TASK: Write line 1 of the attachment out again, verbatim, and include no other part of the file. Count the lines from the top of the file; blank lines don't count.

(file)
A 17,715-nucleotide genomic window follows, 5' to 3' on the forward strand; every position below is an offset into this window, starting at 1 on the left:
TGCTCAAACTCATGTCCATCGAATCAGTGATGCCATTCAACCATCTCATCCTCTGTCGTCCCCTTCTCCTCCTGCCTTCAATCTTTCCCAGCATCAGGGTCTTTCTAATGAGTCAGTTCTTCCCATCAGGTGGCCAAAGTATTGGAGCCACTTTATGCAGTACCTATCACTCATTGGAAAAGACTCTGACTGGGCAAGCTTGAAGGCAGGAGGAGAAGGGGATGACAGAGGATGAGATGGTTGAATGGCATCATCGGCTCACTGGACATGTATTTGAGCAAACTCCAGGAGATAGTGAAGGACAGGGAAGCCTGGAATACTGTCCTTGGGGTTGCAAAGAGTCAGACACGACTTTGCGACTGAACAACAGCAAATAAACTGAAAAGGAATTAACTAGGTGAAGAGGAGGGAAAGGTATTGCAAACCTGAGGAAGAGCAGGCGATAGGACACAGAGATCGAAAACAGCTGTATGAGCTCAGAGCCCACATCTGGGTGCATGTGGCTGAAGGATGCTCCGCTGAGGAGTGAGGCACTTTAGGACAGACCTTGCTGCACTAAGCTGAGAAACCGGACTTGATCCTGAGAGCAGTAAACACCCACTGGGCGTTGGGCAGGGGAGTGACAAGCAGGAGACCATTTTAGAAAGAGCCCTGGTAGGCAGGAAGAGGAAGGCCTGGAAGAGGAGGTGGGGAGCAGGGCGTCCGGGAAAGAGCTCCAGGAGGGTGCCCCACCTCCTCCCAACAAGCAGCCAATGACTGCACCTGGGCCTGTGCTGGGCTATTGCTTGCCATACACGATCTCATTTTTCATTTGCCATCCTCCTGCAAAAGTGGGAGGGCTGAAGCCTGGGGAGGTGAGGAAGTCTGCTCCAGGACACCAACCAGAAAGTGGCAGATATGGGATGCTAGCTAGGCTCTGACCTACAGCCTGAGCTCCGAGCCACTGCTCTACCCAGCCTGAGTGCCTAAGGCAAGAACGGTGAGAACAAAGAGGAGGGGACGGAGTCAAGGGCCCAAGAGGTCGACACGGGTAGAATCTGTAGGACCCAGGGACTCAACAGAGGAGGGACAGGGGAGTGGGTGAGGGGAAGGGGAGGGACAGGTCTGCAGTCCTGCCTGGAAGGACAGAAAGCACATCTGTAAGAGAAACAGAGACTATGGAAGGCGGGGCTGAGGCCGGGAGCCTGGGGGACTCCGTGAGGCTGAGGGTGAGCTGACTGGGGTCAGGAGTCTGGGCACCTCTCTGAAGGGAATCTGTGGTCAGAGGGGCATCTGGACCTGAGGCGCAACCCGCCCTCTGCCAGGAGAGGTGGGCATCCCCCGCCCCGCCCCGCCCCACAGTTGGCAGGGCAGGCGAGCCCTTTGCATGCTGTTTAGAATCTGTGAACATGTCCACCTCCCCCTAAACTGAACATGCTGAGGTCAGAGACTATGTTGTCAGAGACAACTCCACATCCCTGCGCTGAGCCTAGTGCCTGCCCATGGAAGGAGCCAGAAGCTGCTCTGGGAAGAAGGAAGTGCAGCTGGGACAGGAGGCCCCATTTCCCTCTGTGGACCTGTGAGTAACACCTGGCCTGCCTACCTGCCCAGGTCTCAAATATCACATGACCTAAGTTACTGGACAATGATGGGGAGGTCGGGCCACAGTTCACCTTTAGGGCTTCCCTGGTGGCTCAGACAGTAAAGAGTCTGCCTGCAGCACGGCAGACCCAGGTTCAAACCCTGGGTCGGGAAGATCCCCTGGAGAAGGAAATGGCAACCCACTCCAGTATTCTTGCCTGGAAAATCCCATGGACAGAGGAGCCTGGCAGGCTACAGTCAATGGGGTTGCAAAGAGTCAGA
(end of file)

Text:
A 17,715-nucleotide genomic window follows, 5' to 3' on the forward strand; every position below is an offset into this window, starting at 1 on the left: